DAVID GREENE, HOST:
This is MORNING EDITION, from NPR News. I'm David Greene.
STEVE INSKEEP, HOST:
And I'm Steve Inskeep, at a gas station in Caracas, Venezuela. You can smell the fumes here. And you can also see one of the signs that Venezuela is one of the world's largest producers of oil. Prices for gasoline are incredible low, around 20 American cents per gallon, one the benefits that Venezuela's late President Hugo Chavez was able to confer to his people. Chavez also conferred benefits on his allies across Latin America, such as Cuba, providing incredibly cheap oil.
Now, Venezuela's next president who will succeed Chavez after election this weekend will face a dilemma: Continuing oil diplomacy costs a lot of money. Stopping it could cost Venezuela friends.
Here's NPR's Tom Gjelten.
TOM GJELTEN, BYLINE: As Venezuela's president, Hugo Chavez thought in grandiose terms, and his country's vast oil riches enabled him to act on his vision. Venezuelans got ridiculously cheap gasoline and generous social programs. Chavez propped up the Castro regime in Cuba. Plus, he offered his country's oil to 18 of his Latin American and Caribbean neighbors at bargain prices, through an energy alliance he called Petro Caribe, an alliance Chavez said would free its members from U.S. energy imperialism.
(SOUNDBITE OF SPEECH)
PRESIDENT HUGO CHAVEZ: (Spanish spoken)
GJELTEN: No one will be able to stop us from reaching our great historical objectives, he said.
(SOUNDBITE OF SPEECH)
UNIDENTIFIED MAN: Petro Caribe (Spanish spoken).
GJELTEN: An energy union with Venezuela on top.
For poor countries, the Petro Caribe deal was irresistible. Typically, they only had to pay cash for half the oil they receive. The rest they got on credit, financed over 25 years at 1 percent. Among those who eagerly signed up was Haiti. On the line from Port-au-Prince, the earthquake-ravaged capital, Energy Minister Rene Jean Jumeau says it was an easy call for his government.
RENE JEAN JUMEAU: Any country that would benefit from such a credit would take advantage of that. There's not even a need to justify this.
GJELTEN: To be sure, there were strings attached: Chavez wanted the Petro Caribe countries to support his ideological crusade against the United States. Some did so enthusiastically. Others largely ignored the Chavista rhetoric.
Jeremy Martin runs the energy program for the Institute of the Americas at the University of California, San Diego.
JEREMY MARTIN: A lot of these countries looked at this thing in a much more practical manner. And I think, you know, they were able to stomach the ideological as long as they could get such a wonderful financial deal.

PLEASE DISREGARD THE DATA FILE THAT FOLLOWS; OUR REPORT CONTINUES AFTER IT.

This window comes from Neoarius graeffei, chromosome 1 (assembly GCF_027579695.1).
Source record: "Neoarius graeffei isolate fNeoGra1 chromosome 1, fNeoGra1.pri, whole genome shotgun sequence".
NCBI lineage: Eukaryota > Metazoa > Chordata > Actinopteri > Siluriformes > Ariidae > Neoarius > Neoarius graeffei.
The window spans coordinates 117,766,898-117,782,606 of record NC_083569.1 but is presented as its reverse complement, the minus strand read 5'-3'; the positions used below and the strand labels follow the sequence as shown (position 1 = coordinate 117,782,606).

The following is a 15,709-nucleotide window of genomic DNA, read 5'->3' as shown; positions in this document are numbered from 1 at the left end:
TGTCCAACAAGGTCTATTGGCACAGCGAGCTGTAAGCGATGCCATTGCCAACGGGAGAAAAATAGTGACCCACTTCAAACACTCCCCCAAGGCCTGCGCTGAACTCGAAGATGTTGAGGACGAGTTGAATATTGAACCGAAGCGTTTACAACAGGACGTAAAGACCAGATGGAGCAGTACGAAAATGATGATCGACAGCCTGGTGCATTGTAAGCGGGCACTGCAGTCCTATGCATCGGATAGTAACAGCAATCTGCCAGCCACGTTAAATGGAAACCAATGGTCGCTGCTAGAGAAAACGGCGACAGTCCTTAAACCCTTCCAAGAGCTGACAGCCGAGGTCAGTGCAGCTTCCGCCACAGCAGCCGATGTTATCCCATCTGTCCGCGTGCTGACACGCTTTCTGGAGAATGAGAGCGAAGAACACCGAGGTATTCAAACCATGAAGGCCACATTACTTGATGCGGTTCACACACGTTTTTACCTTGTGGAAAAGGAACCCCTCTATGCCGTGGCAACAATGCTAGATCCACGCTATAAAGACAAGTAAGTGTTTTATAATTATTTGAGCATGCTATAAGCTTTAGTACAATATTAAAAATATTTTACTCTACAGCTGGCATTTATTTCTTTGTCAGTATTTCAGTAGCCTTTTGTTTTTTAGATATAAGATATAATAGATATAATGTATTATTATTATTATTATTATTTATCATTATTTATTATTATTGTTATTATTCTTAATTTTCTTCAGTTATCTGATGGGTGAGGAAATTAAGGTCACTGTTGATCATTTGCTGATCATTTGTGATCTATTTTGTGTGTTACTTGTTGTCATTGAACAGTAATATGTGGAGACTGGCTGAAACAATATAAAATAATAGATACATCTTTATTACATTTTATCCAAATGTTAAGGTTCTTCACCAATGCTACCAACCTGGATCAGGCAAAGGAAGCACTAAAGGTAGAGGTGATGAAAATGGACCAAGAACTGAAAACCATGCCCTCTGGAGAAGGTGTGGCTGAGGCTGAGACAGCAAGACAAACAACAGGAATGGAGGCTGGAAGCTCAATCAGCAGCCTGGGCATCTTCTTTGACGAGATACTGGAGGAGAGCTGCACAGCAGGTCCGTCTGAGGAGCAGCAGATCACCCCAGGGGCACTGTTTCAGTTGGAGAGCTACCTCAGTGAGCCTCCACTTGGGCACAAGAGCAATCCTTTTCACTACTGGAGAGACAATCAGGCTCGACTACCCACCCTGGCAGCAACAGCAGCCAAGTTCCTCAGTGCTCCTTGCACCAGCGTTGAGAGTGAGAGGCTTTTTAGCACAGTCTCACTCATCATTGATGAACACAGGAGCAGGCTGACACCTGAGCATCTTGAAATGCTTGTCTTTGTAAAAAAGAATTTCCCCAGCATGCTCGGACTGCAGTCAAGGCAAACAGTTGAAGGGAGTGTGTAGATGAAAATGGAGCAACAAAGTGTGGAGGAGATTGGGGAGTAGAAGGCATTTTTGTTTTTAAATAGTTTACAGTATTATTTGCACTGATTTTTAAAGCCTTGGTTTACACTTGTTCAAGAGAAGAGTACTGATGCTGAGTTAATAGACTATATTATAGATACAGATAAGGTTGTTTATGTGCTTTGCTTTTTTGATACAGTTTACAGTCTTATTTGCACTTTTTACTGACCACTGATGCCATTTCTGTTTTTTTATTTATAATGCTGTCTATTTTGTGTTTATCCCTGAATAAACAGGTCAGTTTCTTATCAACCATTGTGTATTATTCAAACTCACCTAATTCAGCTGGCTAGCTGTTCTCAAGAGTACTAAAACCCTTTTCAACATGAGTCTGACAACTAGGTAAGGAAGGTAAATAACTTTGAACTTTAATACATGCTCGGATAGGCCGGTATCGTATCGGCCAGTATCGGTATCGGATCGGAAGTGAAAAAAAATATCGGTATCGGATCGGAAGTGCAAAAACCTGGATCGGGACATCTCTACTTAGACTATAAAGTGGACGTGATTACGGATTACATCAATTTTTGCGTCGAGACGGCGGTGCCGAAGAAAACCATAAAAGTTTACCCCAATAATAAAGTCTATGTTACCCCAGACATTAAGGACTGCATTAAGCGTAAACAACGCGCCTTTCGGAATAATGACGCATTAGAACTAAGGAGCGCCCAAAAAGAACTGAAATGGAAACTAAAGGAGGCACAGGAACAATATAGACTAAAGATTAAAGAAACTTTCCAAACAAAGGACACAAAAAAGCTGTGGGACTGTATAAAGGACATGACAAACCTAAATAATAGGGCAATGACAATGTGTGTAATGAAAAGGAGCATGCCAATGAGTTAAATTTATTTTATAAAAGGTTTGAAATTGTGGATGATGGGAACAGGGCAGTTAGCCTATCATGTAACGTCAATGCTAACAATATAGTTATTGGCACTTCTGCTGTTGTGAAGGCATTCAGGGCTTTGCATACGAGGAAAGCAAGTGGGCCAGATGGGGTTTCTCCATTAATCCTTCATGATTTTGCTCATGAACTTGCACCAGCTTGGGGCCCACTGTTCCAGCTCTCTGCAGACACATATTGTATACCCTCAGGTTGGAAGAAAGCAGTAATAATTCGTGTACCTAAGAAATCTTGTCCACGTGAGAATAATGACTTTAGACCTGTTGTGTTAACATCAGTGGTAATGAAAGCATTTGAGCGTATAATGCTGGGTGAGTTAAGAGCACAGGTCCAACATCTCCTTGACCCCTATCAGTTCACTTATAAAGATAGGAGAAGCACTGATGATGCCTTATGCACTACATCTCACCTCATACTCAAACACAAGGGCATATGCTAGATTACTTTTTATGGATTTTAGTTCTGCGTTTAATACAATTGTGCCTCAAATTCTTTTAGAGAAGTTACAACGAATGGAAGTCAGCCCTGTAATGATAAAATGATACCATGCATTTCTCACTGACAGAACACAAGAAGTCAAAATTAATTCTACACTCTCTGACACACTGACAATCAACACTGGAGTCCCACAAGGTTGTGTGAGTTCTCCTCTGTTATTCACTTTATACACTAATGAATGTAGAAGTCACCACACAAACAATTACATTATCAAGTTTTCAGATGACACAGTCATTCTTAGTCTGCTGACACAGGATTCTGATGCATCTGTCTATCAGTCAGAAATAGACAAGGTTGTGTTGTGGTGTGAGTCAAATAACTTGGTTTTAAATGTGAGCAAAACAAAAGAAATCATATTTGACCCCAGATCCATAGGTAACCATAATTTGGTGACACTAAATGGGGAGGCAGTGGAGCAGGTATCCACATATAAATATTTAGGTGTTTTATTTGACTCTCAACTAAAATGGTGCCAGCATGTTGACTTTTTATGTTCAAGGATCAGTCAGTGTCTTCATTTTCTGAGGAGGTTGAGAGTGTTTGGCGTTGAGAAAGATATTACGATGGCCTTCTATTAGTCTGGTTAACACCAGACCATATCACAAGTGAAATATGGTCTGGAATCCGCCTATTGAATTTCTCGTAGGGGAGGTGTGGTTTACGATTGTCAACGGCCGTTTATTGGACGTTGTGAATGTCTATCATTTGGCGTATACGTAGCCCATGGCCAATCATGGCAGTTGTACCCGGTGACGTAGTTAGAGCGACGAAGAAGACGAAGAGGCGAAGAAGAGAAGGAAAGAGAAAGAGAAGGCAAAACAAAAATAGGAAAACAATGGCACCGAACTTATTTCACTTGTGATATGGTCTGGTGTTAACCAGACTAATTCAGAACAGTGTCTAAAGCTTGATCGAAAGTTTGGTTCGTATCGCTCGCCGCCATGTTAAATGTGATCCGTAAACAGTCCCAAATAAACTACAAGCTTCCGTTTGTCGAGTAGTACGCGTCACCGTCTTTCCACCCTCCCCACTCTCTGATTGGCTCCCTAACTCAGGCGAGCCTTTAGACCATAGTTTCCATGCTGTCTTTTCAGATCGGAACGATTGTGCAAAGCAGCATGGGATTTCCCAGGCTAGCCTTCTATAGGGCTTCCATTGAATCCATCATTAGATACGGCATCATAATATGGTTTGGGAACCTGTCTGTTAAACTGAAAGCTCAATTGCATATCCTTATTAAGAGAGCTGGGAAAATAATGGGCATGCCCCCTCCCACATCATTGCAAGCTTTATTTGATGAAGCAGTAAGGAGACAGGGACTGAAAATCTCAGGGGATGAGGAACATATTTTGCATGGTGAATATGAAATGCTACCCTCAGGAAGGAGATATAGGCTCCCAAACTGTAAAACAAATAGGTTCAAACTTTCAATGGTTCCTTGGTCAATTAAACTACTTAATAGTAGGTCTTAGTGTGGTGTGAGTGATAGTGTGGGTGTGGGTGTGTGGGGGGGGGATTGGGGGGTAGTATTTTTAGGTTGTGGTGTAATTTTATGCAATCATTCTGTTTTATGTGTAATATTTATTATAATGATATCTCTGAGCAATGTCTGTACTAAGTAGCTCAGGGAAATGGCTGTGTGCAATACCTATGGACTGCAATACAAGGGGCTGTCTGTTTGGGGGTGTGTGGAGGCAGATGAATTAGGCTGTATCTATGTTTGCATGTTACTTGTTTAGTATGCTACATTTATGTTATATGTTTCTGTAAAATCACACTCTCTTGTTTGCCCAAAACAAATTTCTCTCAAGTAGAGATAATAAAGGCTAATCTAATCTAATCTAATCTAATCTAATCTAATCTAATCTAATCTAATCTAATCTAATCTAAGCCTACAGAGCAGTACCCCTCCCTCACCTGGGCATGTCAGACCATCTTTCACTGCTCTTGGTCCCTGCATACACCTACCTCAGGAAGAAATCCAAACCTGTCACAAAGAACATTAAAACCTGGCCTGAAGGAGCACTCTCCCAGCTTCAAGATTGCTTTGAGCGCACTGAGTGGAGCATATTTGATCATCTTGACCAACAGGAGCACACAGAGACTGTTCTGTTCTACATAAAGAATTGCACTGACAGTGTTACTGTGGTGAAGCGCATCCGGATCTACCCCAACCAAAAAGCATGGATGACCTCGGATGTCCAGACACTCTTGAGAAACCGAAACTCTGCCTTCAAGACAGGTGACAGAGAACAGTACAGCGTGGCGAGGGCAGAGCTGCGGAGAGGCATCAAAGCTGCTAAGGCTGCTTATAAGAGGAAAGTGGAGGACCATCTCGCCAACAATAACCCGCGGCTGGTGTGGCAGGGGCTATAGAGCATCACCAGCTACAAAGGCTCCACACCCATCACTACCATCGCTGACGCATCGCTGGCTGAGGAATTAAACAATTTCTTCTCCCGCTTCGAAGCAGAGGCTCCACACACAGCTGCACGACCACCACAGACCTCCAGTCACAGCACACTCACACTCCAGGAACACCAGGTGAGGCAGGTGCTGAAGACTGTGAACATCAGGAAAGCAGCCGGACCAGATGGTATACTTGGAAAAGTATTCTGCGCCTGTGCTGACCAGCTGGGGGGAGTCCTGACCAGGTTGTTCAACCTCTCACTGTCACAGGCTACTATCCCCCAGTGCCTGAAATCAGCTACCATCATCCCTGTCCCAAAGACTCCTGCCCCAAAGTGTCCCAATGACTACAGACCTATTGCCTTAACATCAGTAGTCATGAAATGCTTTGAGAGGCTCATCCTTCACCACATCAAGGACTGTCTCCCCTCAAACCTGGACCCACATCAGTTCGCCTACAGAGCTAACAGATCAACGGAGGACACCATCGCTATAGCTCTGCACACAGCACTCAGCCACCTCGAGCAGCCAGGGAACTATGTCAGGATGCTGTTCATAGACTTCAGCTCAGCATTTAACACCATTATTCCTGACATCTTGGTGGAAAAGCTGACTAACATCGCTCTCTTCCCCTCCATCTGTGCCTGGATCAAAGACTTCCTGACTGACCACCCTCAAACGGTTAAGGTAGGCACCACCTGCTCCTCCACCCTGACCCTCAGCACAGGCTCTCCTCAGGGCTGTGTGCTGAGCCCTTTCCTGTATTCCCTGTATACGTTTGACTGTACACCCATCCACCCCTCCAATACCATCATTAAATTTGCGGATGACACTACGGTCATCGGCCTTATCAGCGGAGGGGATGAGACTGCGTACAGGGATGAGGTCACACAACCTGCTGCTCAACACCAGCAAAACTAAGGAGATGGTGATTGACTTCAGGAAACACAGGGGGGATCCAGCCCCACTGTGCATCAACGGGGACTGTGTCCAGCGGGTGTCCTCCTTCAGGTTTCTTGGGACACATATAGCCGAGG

GJELTEN: For countries like Haiti, Jamaica, and the Dominican Republic, the cheap oil from Venezuela could not have come at a better time, Martin says, with energy prices rising and the world economy in crisis.
MARTIN: Most of these countries we're talking about have no domestic supplies of oil and gas. Or if they do, it's minimal. These are energy-starved countries. And so they became absolutely addicted to it.
GJELTEN: But whether the deal is good for Venezuela is another question. The Dominican Republic is actually repaying its oil debt to Venezuela partly in string beans.
Jorge Pinon, who previously worked in Latin America for the Amoco and Shell companies, notes that all that oil that Venezuela provides on easy credit terms to other countries could have been sold for cash on the global market.
JORGE PINON: To Venezuela, from a cash flow point of view, this represents close to $5 billion a year of revenue that they're missing.
GJELTEN: And that's not all. The state0owned oil company, Petroleos de Venezuela - PDVSA in Spanish - donated oil to low-income families in the United States and sent oil to Cuba. Plus, there's all the oil PDVSA uses to give Venezuelans their cheap gasoline.
ROGER TISSOT: So in reality, PDVSA makes money from a small proportion of the oil it produces.
GJELTEN: Independent analyst Roger Tissot follows the Latin American energy scene.
TISSOT: Now, can that continue? I don't think so.
GJELTEN: It can't continue, Tissot and other analysts say, because overall, oil production in Venezuela is declining. Jorge Pinon, now at the University of Texas, cites some reasons: money that could have been reinvested in the industry went instead for those social and political programs. Skilled technicians and managers left as Chavez filled the oil company ranks with political loyalists.
PINON: In 1997, he was producing 3.5 million barrels a day. And today, they're about 2.8 million barrels a day. It shows you what a bad job the Venezuelan government has done in managing their national oil company.
GJELTEN: Venezuela's next president won't be able to maintain the oil industry, subsidize gasoline at home, spend oil revenue on social programs and share Venezuela's oil wealth with his Caribbean and Latin neighbors. Something has to give. Tom Gjelten, NPR News, Washington.
NPR transcripts are created on a rush deadline by Verb8tm, Inc., an NPR contractor, and produced using a proprietary transcription process developed with NPR. This text may not be in its final form and may be updated or revised in the future. Accuracy and availability may vary. The authoritative record of NPR’s programming is the audio record.